We receive many questions regarding those “May contain…” type precautionary allergen warnings you often see on labels. With that in mind, here’s a 10-second quiz to see how well you know what those warnings really mean:
The following are allergen warnings you might find on a product that does not contain the allergen as an ingredient. Simply put them in order of least to most risk that the product contains traces of the allergen:
A – May contain allergen
B – Manufactured in a facility that also processes allergen
C – Manufactured on equipment that also processes allergen
D – May contain traces of allergen
E – [No statement]
You have 10 seconds while we show you ads. Go!
Ready for the answer? Here goes: you can’t… it’s a trick question.
The explanation provides insight into a major weakness of the FALCPA regulations that govern how allergens are disclosed on food products sold in the US. FALCPA requires manufacturers to disclose when any of eight allergens are ingredients of a product but says nothing about whether and how a product must disclose the potential for cross-contact (i.e. contamination) with those allergens.
Those warnings you see can’t provide insight into the risk (or probability) that a product contains traces of an allergen because the FDA provides no guidelines for how they should be worded and when they should be used.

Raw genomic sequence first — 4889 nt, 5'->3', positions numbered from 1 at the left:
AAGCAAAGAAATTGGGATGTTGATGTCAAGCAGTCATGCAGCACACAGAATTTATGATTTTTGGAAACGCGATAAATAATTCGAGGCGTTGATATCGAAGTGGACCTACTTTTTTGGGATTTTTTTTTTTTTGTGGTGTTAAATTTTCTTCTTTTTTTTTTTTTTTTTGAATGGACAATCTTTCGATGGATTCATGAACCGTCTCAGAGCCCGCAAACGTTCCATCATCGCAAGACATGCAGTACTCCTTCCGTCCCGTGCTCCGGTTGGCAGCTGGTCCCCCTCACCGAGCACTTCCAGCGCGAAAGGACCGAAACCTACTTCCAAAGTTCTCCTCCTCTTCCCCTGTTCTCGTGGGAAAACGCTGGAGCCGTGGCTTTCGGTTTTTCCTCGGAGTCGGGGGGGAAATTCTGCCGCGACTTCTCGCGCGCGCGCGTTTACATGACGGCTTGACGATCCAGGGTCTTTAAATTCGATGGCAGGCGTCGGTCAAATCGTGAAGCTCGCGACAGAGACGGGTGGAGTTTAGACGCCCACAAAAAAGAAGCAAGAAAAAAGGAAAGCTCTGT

Likewise, the absence of such a warning does not mean the product is safe from containing traces of the allergen!
What does this all mean? If you care for someone with a severe allergy and are concerned about allergen trace — as we feel you should be — steer clear of any product that provides a voluntary warning regardless of how it is worded. If the product does not bear a warning, your job isn’t done… you need to call the manufacturer to confirm whether and how the allergen is processed in the facility where the product is manufactured.
Are these loopholes and oversights dangerous to the food allergy community? Absolutely, and we need to do something about it.
We have an opportunity right now to amend legislation already making its way through Congress known as the Food Label Modernization Act of 2021, an opportunity that may not come again for years.
But to have that legislation amended to address the concerns of the allergic community, we need your help now.
Please click here to sign and share the petition: